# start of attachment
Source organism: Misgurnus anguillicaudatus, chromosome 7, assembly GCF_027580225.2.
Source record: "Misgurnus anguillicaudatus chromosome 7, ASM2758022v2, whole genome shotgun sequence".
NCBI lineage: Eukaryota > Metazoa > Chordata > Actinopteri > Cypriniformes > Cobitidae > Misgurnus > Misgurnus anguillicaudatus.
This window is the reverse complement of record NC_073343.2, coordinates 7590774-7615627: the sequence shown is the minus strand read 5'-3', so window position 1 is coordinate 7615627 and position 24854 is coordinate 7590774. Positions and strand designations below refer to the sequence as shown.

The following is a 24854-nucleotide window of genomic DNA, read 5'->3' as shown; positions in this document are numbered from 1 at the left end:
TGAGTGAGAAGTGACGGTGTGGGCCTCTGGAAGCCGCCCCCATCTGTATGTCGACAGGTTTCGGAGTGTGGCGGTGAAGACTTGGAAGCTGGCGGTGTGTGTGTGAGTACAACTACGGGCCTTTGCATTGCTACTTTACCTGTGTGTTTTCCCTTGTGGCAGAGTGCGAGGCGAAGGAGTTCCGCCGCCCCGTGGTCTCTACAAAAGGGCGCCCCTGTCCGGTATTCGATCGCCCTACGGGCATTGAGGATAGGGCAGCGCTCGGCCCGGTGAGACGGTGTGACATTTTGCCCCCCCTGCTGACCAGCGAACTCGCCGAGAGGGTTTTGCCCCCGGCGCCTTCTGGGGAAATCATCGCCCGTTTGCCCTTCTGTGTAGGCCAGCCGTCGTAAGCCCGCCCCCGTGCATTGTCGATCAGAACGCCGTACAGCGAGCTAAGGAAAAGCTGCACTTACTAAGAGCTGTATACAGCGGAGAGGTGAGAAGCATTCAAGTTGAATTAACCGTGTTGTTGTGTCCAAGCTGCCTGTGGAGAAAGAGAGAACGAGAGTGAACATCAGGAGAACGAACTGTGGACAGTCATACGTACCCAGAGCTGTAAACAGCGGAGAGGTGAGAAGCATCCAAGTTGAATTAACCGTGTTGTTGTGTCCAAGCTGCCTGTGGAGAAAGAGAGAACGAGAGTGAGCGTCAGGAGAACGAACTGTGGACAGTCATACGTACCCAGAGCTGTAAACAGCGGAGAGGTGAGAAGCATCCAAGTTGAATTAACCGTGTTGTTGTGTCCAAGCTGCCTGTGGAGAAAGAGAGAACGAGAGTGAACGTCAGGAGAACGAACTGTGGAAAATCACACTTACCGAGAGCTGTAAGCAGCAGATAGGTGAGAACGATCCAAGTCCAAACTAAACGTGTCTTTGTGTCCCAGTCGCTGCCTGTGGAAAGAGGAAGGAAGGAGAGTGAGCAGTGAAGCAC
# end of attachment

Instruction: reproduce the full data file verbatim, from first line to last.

Source organism: Misgurnus anguillicaudatus, chromosome 7, assembly GCF_027580225.2.
Source record: "Misgurnus anguillicaudatus chromosome 7, ASM2758022v2, whole genome shotgun sequence".
NCBI lineage: Eukaryota > Metazoa > Chordata > Actinopteri > Cypriniformes > Cobitidae > Misgurnus > Misgurnus anguillicaudatus.
This window is the reverse complement of record NC_073343.2, coordinates 7590774-7615627: the sequence shown is the minus strand read 5'-3', so window position 1 is coordinate 7615627 and position 24854 is coordinate 7590774. Positions and strand designations below refer to the sequence as shown.

The following is a 24854-nucleotide window of genomic DNA, read 5'->3' as shown; positions in this document are numbered from 1 at the left end:
TGAGTGAGAAGTGACGGTGTGGGCCTCTGGAAGCCGCCCCCATCTGTATGTCGACAGGTTTCGGAGTGTGGCGGTGAAGACTTGGAAGCTGGCGGTGTGTGTGTGAGTACAACTACGGGCCTTTGCATTGCTACTTTACCTGTGTGTTTTCCCTTGTGGCAGAGTGCGAGGCGAAGGAGTTCCGCCGCCCCGTGGTCTCTACAAAAGGGCGCCCCTGTCCGGTATTCGATCGCCCTACGGGCATTGAGGATAGGGCAGCGCTCGGCCCGGTGAGACGGTGTGACATTTTGCCCCCCCTGCTGACCAGCGAACTCGCCGAGAGGGTTTTGCCCCCGGCGCCTTCTGGGGAAATCATCGCCCGTTTGCCCTTCTGTGTAGGCCAGCCGTCGTAAGCCCGCCCCCGTGCATTGTCGATCAGAACGCCGTACAGCGAGCTAAGGAAAAGCTGCACTTACTAAGAGCTGTATACAGCGGAGAGGTGAGAAGCATTCAAGTTGAATTAACCGTGTTGTTGTGTCCAAGCTGCCTGTGGAGAAAGAGAGAACGAGAGTGAACATCAGGAGAACGAACTGTGGACAGTCATACGTACCCAGAGCTGTAAACAGCGGAGAGGTGAGAAGCATCCAAGTTGAATTAACCGTGTTGTTGTGTCCAAGCTGCCTGTGGAGAAAGAGAGAACGAGAGTGAGCGTCAGGAGAACGAACTGTGGACAGTCATACGTACCCAGAGCTGTAAACAGCGGAGAGGTGAGAAGCATCCAAGTTGAATTAACCGTGTTGTTGTGTCCAAGCTGCCTGTGGAGAAAGAGAGAACGAGAGTGAACGTCAGGAGAACGAACTGTGGAAAATCACACTTACCGAGAGCTGTAAGCAGCAGATAGGTGAGAACGATCCAAGTCCAAACTAAACGTGTCTTTGTGTCCCAGTCGCTGCCTGTGGAAAGAGGAAGGAAGGAGAGTGAGCAGTGAAGCAC